• 77°

Editorial: Members must have say in Rescue Squad’s future

Cool heads must prevail in discussions about the Rowan County Rescue Squad’s future.

When Rescue Squad Chief Eddie Cress was placed on leave in March, it set off a debate among the agency’s board members about reforming the agency. One option that’s been floated would fold the it into a county department. That would spell the end of the Rescue Squad as we know it.

County government funds the squad to the tune of about $430,000 per year. Ambulance services provided to the county represent another significant revenue source — about $131,000. So, while it’s a nonprofit not directly subject to county government’s instructions, the Rescue Squad relies on it for a large share of its funding.

Also significant is the United Way’s funding — about $53,000. That may dissapear regardless of steps county government takes, as the United Way is changing its funding model. The squad’s annual portrait fundraiser is budgeted to raise $124,000 this year.

A bit of comfort for those worried about the Rescue Squad disbanding may come from County Commissioner Mike Caskey, who sits on the agency’s board and says simply pulling county funding is an extreme option.

However, Caskey also says he’s interested in taking a detailed look at reform; it’s better to deal with two uncomfortable matters at once than months or years apart, he told the Post after the meeting Tuesday night. He suggested that an option may be a slimmed down rescue squad only focusing on its core mission — rescue. And his opinion, while only one of five county commissioners, is important because he also owns a vote on the Rescue Squad’s board.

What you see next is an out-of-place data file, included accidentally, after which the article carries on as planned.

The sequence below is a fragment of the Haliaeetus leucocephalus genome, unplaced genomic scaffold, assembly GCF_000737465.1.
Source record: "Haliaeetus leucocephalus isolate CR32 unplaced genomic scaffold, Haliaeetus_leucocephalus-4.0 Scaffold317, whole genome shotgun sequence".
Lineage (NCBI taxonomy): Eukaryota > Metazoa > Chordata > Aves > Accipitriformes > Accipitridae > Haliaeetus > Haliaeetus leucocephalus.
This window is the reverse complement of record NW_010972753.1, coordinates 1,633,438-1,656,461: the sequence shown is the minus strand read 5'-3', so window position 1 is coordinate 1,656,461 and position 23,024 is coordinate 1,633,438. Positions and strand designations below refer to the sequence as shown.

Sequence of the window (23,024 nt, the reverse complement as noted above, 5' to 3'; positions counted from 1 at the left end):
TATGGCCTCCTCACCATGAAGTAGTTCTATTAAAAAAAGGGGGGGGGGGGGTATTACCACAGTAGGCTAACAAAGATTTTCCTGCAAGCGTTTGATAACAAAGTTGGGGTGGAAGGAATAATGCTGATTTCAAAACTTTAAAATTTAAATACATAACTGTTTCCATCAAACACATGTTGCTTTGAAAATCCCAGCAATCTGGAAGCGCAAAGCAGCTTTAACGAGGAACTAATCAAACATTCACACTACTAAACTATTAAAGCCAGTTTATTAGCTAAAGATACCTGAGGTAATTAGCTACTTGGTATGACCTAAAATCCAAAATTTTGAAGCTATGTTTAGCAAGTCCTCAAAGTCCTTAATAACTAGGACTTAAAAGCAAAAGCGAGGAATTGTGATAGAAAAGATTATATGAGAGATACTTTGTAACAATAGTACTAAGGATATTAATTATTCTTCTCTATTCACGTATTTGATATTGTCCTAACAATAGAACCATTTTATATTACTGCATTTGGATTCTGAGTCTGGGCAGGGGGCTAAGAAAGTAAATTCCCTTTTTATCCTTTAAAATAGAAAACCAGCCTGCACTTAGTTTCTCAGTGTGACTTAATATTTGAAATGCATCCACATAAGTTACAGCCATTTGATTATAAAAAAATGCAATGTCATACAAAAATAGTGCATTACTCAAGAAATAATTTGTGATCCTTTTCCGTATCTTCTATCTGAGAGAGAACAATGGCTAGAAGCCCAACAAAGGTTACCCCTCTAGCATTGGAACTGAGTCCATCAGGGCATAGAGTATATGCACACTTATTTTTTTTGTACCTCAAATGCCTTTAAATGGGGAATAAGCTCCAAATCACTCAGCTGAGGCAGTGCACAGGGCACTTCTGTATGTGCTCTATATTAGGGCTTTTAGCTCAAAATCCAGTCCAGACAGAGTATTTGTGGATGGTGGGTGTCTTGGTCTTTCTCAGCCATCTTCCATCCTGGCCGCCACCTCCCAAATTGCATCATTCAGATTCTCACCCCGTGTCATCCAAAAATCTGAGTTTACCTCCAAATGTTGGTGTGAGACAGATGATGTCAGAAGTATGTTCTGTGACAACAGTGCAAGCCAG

Still, if we’re at the beginning of a debate about reforming the Rescue Squad, the decision cannot be made by its board alone. Members must have a significant say in the agency’s future, too.

A calm, reasoned debate is the best solution. That debate might begin with the future of current chief Eddie Cress. Will Cress stay on in his position and, if not, how will a new chief be selected — the board, members or some combination of the two?

Comments

BREAKING NEWS

Catawba College receives record $200 million contribution to endowment

Crime

Blotter: Bullet holes found at Salisbury home

Crime

Rowan Sheriff’s Office releases details of NASCAR driver’s assault at coworker’s home

Elections

Council candidates discuss city’s handling of ‘Fame’ relocation, protesting, pandemic

Business

Making Memore: Entrepreneurs harness power of Kannapolis’ Food Innovation Lab

Education

Shoutouts

Business

DuPont purchases Salisbury-based manufacturing business

Christmas Happiness

Christmas Bureau opens applications for families to get holiday assistance

Education

Spencer Library hosts life pathways event

Local

Salisbury-Rowan NAACP President Gemale Black seeking state branch’s top spot

Education

A fall theme on learning math at Mt. Ulla Elementary

High School

High school volleyball: West takes tournament title with victory over South

News

State briefs: Man charged after woman found dead in Davie home

News

GOP bill on NC governor’s emergency powers heads to his desk

Nation/World

Big changes in White House ideas to pay for $2 trillion plan

Nation/World

FDA OKs mixing COVID vaccines; backs Moderna, J&J boosters

Crime

NASCAR driver jailed on Rowan County assault charges

Education

Knox assistant principal resigns after video showing student confrontation

Crime

Woodleaf man jailed after two-county car chase

Elections

Rowan Board of Elections criticized for debating replacement of poll supervisor

Business

NC Small Business Administration official talks to Rowan Chamber about pandemic help

Local

Spencer aldermen, mayor candidates talk town’s future

High School

High school girls golf: Mustangs win regional, advance to state

Local

Firms hoping to lead Salisbury manager search will make pitches to council members Friday